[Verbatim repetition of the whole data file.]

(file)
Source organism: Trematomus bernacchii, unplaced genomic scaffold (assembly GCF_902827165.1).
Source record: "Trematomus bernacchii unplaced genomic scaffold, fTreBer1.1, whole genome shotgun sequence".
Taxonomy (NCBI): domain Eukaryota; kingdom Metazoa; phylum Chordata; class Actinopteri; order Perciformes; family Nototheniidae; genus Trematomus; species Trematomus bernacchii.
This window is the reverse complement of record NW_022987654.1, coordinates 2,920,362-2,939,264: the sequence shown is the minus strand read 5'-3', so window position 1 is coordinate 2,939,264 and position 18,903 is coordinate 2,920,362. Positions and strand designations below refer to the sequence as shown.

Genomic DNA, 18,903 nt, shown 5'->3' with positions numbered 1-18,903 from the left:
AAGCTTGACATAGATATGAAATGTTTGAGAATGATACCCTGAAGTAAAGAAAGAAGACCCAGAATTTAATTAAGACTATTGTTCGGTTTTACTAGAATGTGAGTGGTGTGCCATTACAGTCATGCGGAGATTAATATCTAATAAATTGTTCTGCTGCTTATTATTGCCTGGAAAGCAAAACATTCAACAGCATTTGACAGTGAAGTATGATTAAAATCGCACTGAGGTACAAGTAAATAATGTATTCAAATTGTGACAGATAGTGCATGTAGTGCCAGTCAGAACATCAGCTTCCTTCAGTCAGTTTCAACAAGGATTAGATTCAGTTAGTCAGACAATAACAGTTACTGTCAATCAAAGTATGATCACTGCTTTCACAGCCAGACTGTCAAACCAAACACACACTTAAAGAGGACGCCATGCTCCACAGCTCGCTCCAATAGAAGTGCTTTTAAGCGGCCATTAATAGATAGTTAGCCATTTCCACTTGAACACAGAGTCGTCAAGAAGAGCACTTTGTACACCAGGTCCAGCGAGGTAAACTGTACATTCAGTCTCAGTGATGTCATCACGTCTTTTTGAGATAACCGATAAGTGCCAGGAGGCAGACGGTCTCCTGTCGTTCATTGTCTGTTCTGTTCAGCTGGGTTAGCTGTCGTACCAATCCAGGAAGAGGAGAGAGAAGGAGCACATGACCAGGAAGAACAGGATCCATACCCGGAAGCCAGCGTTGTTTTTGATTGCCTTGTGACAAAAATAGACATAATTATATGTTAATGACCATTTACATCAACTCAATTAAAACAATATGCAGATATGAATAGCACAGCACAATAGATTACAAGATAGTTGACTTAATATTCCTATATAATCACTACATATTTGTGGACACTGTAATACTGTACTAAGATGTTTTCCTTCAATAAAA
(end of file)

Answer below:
Source organism: Trematomus bernacchii, unplaced genomic scaffold (assembly GCF_902827165.1).
Source record: "Trematomus bernacchii unplaced genomic scaffold, fTreBer1.1, whole genome shotgun sequence".
Taxonomy (NCBI): domain Eukaryota; kingdom Metazoa; phylum Chordata; class Actinopteri; order Perciformes; family Nototheniidae; genus Trematomus; species Trematomus bernacchii.
This window is the reverse complement of record NW_022987654.1, coordinates 2,920,362-2,939,264: the sequence shown is the minus strand read 5'-3', so window position 1 is coordinate 2,939,264 and position 18,903 is coordinate 2,920,362. Positions and strand designations below refer to the sequence as shown.

Genomic DNA, 18,903 nt, shown 5'->3' with positions numbered 1-18,903 from the left:
AAGCTTGACATAGATATGAAATGTTTGAGAATGATACCCTGAAGTAAAGAAAGAAGACCCAGAATTTAATTAAGACTATTGTTCGGTTTTACTAGAATGTGAGTGGTGTGCCATTACAGTCATGCGGAGATTAATATCTAATAAATTGTTCTGCTGCTTATTATTGCCTGGAAAGCAAAACATTCAACAGCATTTGACAGTGAAGTATGATTAAAATCGCACTGAGGTACAAGTAAATAATGTATTCAAATTGTGACAGATAGTGCATGTAGTGCCAGTCAGAACATCAGCTTCCTTCAGTCAGTTTCAACAAGGATTAGATTCAGTTAGTCAGACAATAACAGTTACTGTCAATCAAAGTATGATCACTGCTTTCACAGCCAGACTGTCAAACCAAACACACACTTAAAGAGGACGCCATGCTCCACAGCTCGCTCCAATAGAAGTGCTTTTAAGCGGCCATTAATAGATAGTTAGCCATTTCCACTTGAACACAGAGTCGTCAAGAAGAGCACTTTGTACACCAGGTCCAGCGAGGTAAACTGTACATTCAGTCTCAGTGATGTCATCACGTCTTTTTGAGATAACCGATAAGTGCCAGGAGGCAGACGGTCTCCTGTCGTTCATTGTCTGTTCTGTTCAGCTGGGTTAGCTGTCGTACCAATCCAGGAAGAGGAGAGAGAAGGAGCACATGACCAGGAAGAACAGGATCCATACCCGGAAGCCAGCGTTGTTTTTGATTGCCTTGTGACAAAAATAGACATAATTATATGTTAATGACCATTTACATCAACTCAATTAAAACAATATGCAGATATGAATAGCACAGCACAATAGATTACAAGATAGTTGACTTAATATTCCTATATAATCACTACATATTTGTGGACACTGTAATACTGTACTAAGATGTTTTCCTTCAATAAAA